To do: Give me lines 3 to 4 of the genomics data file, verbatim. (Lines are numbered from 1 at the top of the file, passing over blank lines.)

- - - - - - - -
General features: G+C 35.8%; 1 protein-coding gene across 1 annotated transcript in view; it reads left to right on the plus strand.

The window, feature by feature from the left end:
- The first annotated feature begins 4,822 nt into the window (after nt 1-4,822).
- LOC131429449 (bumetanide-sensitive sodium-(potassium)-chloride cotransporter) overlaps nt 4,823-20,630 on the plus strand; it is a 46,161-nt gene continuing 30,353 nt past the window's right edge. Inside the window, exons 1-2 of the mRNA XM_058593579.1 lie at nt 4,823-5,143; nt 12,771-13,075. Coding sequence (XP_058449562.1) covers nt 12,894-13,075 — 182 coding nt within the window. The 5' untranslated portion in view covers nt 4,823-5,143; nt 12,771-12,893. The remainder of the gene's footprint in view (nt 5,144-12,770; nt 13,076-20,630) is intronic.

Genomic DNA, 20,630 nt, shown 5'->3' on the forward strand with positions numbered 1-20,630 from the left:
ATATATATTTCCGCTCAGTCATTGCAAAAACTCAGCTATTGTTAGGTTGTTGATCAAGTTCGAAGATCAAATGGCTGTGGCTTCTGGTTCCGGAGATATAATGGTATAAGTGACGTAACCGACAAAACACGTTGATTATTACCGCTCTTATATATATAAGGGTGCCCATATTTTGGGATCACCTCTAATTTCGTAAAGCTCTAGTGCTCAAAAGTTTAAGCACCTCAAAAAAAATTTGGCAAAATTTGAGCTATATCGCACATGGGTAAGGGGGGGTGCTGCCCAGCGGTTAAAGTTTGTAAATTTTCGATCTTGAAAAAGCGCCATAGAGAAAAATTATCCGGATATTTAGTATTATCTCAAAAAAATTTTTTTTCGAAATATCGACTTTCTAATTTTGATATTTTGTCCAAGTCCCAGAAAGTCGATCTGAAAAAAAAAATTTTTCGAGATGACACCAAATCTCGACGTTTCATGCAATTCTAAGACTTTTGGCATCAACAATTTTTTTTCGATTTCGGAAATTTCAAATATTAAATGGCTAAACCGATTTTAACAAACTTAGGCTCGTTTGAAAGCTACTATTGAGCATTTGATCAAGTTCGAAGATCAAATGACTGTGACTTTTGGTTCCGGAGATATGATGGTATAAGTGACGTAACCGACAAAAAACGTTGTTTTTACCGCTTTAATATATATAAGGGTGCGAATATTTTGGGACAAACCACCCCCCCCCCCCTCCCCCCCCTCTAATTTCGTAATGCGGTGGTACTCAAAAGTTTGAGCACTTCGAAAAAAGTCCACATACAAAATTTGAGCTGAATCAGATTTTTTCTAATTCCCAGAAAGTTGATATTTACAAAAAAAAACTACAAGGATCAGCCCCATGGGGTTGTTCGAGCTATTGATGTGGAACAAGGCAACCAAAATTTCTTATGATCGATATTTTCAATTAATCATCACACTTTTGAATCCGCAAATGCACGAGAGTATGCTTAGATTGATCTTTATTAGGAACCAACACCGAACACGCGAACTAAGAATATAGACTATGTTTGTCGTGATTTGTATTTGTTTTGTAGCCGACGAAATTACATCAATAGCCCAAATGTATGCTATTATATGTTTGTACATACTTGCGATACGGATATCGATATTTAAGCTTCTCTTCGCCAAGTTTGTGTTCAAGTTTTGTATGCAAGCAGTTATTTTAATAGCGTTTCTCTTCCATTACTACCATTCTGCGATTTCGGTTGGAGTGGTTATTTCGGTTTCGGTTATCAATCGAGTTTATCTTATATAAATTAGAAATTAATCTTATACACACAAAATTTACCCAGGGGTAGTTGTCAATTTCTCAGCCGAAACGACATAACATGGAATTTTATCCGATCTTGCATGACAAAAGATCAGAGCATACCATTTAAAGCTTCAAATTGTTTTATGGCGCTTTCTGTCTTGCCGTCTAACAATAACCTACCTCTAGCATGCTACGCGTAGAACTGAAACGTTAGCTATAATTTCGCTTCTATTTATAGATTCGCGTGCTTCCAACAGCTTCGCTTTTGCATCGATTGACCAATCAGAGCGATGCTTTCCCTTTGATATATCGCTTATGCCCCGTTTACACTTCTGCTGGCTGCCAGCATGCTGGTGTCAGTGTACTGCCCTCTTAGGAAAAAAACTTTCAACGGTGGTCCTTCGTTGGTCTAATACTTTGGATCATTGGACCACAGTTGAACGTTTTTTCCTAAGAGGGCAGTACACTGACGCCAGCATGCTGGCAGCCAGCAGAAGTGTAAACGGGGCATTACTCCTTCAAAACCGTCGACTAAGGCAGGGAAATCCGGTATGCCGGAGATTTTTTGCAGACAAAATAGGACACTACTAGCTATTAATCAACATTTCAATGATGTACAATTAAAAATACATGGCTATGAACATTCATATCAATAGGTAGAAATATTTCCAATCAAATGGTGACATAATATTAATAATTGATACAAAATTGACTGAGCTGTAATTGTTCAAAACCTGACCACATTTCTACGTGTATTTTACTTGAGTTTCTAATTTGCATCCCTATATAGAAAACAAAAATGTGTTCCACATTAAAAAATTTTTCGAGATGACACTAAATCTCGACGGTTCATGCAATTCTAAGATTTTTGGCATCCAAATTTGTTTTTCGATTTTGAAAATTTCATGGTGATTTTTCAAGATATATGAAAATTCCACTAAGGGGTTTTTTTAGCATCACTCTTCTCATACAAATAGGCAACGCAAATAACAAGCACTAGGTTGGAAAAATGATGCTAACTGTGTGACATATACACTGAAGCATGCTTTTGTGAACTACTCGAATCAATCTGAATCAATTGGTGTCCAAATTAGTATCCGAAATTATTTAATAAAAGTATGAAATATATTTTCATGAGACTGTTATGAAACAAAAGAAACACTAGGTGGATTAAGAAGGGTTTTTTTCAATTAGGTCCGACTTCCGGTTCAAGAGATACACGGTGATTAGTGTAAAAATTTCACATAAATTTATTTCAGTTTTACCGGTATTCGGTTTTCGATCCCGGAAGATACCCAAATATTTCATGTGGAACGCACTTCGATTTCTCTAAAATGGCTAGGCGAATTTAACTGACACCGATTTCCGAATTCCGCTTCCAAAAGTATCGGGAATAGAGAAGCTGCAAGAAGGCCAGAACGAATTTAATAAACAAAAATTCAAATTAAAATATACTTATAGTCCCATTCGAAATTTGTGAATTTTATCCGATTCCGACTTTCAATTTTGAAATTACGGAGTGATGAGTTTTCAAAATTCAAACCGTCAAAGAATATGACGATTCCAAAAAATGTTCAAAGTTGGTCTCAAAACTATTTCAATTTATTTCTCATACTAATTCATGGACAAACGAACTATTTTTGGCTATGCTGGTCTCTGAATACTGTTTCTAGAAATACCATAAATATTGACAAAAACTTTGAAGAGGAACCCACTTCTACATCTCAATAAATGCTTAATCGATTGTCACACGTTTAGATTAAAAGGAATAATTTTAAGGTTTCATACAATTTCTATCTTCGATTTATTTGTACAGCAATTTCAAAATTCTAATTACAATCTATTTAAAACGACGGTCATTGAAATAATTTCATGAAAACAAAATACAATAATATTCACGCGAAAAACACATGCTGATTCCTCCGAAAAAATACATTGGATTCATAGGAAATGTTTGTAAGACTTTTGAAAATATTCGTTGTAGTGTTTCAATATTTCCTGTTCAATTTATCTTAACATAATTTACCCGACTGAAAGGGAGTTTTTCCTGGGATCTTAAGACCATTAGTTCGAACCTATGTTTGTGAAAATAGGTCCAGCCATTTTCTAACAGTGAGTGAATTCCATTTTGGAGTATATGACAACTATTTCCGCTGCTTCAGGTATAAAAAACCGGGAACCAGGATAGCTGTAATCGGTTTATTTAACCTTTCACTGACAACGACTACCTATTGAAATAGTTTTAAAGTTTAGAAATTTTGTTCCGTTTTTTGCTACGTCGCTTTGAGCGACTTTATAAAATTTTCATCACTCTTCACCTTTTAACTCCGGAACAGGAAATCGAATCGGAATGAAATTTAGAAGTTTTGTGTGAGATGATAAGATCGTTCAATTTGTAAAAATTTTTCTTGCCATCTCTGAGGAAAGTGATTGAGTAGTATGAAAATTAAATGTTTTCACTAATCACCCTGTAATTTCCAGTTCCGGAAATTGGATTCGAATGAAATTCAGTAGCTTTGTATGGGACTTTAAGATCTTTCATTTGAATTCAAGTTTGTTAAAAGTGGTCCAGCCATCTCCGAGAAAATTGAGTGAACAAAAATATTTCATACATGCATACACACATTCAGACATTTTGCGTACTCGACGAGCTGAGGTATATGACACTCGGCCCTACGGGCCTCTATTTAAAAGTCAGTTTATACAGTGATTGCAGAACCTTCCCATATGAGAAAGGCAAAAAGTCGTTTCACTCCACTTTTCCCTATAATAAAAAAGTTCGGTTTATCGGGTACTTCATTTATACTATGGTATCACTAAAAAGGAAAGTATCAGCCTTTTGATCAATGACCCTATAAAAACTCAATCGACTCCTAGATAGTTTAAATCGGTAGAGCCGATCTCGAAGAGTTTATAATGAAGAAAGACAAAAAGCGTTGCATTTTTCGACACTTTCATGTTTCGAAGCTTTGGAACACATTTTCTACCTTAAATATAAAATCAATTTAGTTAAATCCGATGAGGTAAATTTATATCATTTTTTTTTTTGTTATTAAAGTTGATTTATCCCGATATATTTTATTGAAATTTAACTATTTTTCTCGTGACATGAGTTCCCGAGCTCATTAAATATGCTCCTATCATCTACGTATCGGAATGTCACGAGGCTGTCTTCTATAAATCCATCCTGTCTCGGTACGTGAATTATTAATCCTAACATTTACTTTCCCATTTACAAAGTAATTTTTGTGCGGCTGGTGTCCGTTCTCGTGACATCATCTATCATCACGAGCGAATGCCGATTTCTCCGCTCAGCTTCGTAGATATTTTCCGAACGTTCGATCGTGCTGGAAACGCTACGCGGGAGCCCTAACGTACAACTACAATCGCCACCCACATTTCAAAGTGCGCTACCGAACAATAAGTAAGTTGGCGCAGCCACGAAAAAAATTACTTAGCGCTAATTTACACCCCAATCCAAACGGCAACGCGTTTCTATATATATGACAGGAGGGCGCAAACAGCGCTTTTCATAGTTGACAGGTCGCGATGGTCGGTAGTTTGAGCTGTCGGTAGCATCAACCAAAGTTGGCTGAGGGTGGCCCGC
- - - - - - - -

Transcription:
- The first annotated feature begins 4,822 nt into the window (after nt 1-4,822).
- LOC131429449 (bumetanide-sensitive sodium-(potassium)-chloride cotransporter) overlaps nt 4,823-20,630 on the plus strand; it is a 46,161-nt gene continuing 30,353 nt past the window's right edge. Inside the window, exons 1-2 of the mRNA XM_058593579.1 lie at nt 4,823-5,143; nt 12,771-13,075. Coding sequence (XP_058449562.1) covers nt 12,894-13,075 — 182 coding nt within the window. The 5' untranslated portion in view covers nt 4,823-5,143; nt 12,771-12,893. The remainder of the gene's footprint in view (nt 5,144-12,770; nt 13,076-20,630) is intronic.